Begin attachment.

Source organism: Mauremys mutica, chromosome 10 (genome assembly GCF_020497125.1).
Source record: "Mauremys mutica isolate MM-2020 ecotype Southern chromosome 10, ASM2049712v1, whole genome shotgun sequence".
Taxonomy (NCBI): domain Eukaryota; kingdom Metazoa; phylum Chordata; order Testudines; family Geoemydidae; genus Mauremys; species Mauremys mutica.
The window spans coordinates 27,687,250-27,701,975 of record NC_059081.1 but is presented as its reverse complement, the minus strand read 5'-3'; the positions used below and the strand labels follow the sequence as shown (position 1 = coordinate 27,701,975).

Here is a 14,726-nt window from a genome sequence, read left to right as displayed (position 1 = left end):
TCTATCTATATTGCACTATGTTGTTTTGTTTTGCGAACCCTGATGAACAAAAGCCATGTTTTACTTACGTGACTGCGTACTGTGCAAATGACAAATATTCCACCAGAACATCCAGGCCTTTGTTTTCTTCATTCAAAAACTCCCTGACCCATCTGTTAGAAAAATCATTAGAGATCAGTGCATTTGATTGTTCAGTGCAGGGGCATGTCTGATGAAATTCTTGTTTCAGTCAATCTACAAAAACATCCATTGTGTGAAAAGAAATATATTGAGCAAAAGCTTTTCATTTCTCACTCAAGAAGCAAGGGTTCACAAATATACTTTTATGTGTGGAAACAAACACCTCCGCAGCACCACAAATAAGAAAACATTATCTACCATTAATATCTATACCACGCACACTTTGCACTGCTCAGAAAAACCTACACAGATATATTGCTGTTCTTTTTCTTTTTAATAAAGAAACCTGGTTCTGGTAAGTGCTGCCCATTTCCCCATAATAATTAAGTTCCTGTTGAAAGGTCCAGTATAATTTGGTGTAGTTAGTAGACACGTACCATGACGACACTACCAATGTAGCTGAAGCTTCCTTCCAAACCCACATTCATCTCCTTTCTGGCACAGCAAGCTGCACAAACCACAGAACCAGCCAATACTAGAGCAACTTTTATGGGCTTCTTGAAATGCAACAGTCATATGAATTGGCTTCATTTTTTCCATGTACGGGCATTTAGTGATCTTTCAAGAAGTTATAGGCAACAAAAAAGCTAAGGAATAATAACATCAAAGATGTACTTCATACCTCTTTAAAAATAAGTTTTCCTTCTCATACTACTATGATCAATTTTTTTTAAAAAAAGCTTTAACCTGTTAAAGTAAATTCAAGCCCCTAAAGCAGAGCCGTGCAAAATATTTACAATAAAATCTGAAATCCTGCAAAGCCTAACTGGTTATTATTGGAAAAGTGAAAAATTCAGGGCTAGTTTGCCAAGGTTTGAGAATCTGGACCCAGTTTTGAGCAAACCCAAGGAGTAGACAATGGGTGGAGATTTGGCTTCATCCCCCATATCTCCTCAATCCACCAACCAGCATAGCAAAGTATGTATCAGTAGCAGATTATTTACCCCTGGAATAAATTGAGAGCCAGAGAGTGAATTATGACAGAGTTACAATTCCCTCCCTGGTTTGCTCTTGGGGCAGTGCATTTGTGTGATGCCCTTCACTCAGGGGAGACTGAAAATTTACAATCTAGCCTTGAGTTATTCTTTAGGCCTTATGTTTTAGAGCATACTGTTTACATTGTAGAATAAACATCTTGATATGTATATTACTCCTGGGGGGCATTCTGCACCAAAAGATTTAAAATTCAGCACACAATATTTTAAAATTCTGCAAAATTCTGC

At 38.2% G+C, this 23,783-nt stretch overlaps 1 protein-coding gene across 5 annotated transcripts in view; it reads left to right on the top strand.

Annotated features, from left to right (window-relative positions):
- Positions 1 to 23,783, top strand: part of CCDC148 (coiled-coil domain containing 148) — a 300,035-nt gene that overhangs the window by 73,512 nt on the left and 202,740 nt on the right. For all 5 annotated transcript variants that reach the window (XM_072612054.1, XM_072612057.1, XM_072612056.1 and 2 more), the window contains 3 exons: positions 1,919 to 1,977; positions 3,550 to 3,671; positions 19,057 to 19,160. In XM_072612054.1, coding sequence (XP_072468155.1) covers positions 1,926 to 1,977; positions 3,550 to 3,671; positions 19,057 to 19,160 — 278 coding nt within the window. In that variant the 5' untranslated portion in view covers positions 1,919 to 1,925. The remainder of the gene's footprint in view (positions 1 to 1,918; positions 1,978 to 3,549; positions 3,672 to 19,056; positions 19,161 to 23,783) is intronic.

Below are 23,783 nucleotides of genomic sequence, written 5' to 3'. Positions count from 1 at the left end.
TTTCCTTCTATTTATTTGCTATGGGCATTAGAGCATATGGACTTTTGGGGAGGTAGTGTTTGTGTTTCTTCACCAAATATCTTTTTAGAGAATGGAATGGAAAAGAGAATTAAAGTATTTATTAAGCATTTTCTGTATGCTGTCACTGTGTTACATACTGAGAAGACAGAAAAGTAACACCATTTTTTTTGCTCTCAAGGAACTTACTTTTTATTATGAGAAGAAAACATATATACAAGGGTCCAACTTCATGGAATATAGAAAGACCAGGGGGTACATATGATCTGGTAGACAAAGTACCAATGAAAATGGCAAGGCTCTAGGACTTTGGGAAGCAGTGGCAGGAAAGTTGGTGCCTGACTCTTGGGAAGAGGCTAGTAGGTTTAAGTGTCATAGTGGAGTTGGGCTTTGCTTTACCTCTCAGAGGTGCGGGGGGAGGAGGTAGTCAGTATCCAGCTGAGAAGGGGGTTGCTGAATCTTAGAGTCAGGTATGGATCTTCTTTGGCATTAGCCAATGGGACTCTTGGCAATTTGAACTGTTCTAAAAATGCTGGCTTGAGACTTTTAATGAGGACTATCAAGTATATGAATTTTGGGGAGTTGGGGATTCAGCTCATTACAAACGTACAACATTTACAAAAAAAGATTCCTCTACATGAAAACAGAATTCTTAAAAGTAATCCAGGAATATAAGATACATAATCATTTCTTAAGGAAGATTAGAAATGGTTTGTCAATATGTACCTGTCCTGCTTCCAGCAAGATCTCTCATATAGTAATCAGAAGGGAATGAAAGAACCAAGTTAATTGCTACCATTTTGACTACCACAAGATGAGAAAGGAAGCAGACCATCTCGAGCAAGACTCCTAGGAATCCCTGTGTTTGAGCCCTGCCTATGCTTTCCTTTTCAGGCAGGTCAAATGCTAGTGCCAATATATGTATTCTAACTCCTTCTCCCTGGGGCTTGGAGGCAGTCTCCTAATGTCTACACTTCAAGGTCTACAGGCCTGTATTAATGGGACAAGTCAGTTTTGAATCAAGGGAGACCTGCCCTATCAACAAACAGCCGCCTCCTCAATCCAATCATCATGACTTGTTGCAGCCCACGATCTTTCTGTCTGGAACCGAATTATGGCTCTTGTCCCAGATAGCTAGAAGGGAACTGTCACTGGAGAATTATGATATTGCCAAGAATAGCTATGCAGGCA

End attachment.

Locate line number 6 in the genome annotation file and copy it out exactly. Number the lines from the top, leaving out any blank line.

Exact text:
TCTATCTATATTGCACTATGTTGTTTTGTTTTGCGAACCCTGATGAACAAAAGCCATGTTTTACTTACGTGACTGCGTACTGTGCAAATGACAAATATTCCACCAGAACATCCAGGCCTTTGTTTTCTTCATTCAAAAACTCCCTGACCCATCTGTTAGAAAAATCATTAGAGATCAGTGCATTTGATTGTTCAGTGCAGGGGCATGTCTGATGAAATTCTTGTTTCAGTCAATCTACAAAAACATCCATTGTGTGAAAAGAAATATATTGAGCAAAAGCTTTTCATTTCTCACTCAAGAAGCAAGGGTTCACAAATATACTTTTATGTGTGGAAACAAACACCTCCGCAGCACCACAAATAAGAAAACATTATCTACCATTAATATCTATACCACGCACACTTTGCACTGCTCAGAAAAACCTACACAGATATATTGCTGTTCTTTTTCTTTTTAATAAAGAAACCTGGTTCTGGTAAGTGCTGCCCATTTCCCCATAATAATTAAGTTCCTGTTGAAAGGTCCAGTATAATTTGGTGTAGTTAGTAGACACGTACCATGACGACACTACCAATGTAGCTGAAGCTTCCTTCCAAACCCACATTCATCTCCTTTCTGGCACAGCAAGCTGCACAAACCACAGAACCAGCCAATACTAGAGCAACTTTTATGGGCTTCTTGAAATGCAACAGTCATATGAATTGGCTTCATTTTTTCCATGTACGGGCATTTAGTGATCTTTCAAGAAGTTATAGGCAACAAAAAAGCTAAGGAATAATAACATCAAAGATGTACTTCATACCTCTTTAAAAATAAGTTTTCCTTCTCATACTACTATGATCAATTTTTTTTAAAAAAAGCTTTAACCTGTTAAAGTAAATTCAAGCCCCTAAAGCAGAGCCGTGCAAAATATTTACAATAAAATCTGAAATCCTGCAAAGCCTAACTGGTTATTATTGGAAAAGTGAAAAATTCAGGGCTAGTTTGCCAAGGTTTGAGAATCTGGACCCAGTTTTGAGCAAACCCAAGGAGTAGACAATGGGTGGAGATTTGGCTTCATCCCCCATATCTCCTCAATCCACCAACCAGCATAGCAAAGTATGTATCAGTAGCAGATTATTTACCCCTGGAATAAATTGAGAGCCAGAGAGTGAATTATGACAGAGTTACAATTCCCTCCCTGGTTTGCTCTTGGGGCAGTGCATTTGTGTGATGCCCTTCACTCAGGGGAGACTGAAAATTTACAATCTAGCCTTGAGTTATTCTTTAGGCCTTATGTTTTAGAGCATACTGTTTACATTGTAGAATAAACATCTTGATATGTATATTACTCCTGGGGGGCATTCTGCACCAAAAGATTTAAAATTCAGCACACAATATTTTAAAATTCTGCAAAATTCTGC